The Millennium Drought – this struck between 2001 and 2009. This devastated communities across the south-east and south-west of Australia, and was responsible for widespread crop failures, livestock losses, and bushfires. It also brought changes to Australia’s water management systems.
So where does the current drought fit in?
It’s up there in terms of severity. The latest numbers from the Bureau of Meteorology show the current drought:
• Is spread across the country, and is especially severe in the north of NSW and southern Queensland.
• Australia’s total rainfall during the 2018–19 financial year was 24% below average.
• What makes the current drought a standout is the temperature. The last 12 months have seen record-high daily temperatures reached around the nation, and 18-19 was the second-warmest financial year on record.
The high temperatures is important to note because a hotter climate means an increase in water evaporation, which means drier soils and thirstier livestock.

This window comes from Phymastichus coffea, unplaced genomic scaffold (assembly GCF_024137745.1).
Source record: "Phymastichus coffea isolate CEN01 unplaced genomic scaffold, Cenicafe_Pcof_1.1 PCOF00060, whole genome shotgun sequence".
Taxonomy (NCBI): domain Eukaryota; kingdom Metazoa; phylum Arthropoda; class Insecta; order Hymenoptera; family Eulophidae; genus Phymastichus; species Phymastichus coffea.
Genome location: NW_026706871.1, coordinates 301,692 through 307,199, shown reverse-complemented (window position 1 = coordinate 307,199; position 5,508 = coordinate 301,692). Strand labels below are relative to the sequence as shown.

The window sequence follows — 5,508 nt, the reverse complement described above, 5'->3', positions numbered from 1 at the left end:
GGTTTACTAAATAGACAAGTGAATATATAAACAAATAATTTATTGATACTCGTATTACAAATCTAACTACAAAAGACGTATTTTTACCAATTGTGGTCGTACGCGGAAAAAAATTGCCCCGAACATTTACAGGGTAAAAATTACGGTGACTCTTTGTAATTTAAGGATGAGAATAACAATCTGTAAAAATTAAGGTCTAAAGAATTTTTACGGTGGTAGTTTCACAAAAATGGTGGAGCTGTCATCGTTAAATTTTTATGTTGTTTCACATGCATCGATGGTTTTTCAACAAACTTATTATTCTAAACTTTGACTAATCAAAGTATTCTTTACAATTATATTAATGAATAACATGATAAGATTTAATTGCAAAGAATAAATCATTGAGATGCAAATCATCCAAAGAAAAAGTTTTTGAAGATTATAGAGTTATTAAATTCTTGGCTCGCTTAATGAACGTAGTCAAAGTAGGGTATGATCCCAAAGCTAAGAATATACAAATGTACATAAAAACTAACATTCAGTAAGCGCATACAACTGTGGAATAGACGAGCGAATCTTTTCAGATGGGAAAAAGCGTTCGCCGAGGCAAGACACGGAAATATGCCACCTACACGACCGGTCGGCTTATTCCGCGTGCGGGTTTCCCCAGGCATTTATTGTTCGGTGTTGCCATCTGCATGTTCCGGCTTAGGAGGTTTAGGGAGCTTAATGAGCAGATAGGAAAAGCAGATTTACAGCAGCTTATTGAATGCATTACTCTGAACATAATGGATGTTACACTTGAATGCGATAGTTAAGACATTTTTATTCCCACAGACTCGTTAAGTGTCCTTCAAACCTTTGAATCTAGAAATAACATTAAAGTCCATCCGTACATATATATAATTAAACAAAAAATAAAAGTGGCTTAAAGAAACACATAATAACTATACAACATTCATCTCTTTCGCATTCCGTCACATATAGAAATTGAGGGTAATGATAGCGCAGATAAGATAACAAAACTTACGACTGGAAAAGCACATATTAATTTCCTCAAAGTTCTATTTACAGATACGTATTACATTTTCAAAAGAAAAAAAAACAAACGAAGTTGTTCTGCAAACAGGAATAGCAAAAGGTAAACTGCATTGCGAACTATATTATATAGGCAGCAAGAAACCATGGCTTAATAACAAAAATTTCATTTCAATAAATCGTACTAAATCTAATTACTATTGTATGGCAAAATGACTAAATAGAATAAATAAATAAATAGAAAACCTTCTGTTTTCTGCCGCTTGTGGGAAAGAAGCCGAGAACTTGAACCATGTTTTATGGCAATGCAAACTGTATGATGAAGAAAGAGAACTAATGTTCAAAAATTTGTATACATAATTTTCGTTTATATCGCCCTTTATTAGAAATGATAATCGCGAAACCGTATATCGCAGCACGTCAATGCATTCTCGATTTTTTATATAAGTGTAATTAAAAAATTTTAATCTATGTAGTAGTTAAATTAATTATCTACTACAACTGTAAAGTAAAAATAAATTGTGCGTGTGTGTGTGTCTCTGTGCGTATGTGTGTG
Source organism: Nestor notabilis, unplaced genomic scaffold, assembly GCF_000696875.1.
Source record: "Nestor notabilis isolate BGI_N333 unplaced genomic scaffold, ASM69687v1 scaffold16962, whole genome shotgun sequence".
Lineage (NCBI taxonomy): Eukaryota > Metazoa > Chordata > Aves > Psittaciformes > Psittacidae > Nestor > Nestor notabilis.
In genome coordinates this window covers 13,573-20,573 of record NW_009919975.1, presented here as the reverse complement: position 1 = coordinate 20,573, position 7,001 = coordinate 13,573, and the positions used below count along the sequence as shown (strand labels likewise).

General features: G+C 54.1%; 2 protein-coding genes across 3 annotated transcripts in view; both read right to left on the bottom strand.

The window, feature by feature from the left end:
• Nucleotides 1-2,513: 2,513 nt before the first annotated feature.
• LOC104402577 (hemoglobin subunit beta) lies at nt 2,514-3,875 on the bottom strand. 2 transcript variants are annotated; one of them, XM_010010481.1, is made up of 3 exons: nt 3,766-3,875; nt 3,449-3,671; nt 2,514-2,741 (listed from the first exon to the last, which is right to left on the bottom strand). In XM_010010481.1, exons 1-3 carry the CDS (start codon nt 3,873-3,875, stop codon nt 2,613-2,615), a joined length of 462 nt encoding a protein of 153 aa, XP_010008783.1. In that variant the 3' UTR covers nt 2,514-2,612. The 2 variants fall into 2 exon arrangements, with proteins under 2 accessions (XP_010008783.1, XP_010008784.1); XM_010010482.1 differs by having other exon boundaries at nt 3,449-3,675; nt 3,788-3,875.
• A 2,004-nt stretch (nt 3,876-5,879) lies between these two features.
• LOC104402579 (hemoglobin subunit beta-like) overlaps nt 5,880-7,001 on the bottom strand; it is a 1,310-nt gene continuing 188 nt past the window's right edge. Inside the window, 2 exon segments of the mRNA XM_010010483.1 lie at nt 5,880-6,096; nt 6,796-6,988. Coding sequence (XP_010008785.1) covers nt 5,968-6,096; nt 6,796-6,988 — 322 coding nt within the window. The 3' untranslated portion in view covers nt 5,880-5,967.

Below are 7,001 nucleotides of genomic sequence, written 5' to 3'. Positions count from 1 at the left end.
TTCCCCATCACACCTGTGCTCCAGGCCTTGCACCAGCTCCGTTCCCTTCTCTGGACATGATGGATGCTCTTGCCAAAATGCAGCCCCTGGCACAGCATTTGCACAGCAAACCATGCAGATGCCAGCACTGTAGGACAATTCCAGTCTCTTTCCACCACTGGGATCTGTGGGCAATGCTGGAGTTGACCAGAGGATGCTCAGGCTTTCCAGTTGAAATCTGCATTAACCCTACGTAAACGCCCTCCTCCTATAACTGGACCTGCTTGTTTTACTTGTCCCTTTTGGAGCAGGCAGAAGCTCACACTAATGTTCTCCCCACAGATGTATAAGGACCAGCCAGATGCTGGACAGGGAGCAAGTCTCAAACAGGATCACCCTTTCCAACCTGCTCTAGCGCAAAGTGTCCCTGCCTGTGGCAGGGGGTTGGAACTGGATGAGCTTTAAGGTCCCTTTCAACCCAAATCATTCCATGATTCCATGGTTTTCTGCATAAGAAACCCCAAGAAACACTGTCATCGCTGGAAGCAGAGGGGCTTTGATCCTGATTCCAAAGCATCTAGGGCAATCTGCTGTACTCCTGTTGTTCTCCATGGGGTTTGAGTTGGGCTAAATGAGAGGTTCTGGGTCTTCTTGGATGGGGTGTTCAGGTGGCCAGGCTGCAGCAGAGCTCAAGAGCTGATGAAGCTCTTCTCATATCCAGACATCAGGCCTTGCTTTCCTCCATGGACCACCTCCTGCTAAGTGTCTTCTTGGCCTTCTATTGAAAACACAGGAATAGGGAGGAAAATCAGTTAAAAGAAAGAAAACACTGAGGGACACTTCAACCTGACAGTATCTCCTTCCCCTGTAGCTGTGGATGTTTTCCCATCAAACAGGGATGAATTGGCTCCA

In short, these higher temperatures are increasing the drought threat and putting an even greater strain on our depleted water storages and making it comparable to the Federation drought for severity.
What has the economic cost been?
The Reserve Bank has warned the drought is weighing on Australia’s economic growth. And the latest data on the value of farm production is forecast to decline by 5% to A$59 billion in 2019–20. That comes after three years of declining conditions for the agricultural sector.
Ag and related industries are an important sector to Australia. It contributes about 3% of our total gross domestic product. It directly employs about 2.6 of the workforce and indirectly supports many more – and it’s the role it plays in sustaining rural, regional and remote communities that is particularly notable.
So what is being done to support farmers and rural communities?
The one thing they need – rain – can’t be provided. No one can make it rain.
But governments at all levels have a longstanding role in supporting those affected. And there’s a long history of how it works, but the most recent National Drought Agreement was signed by the Commonwealth, states and territories in December 2018.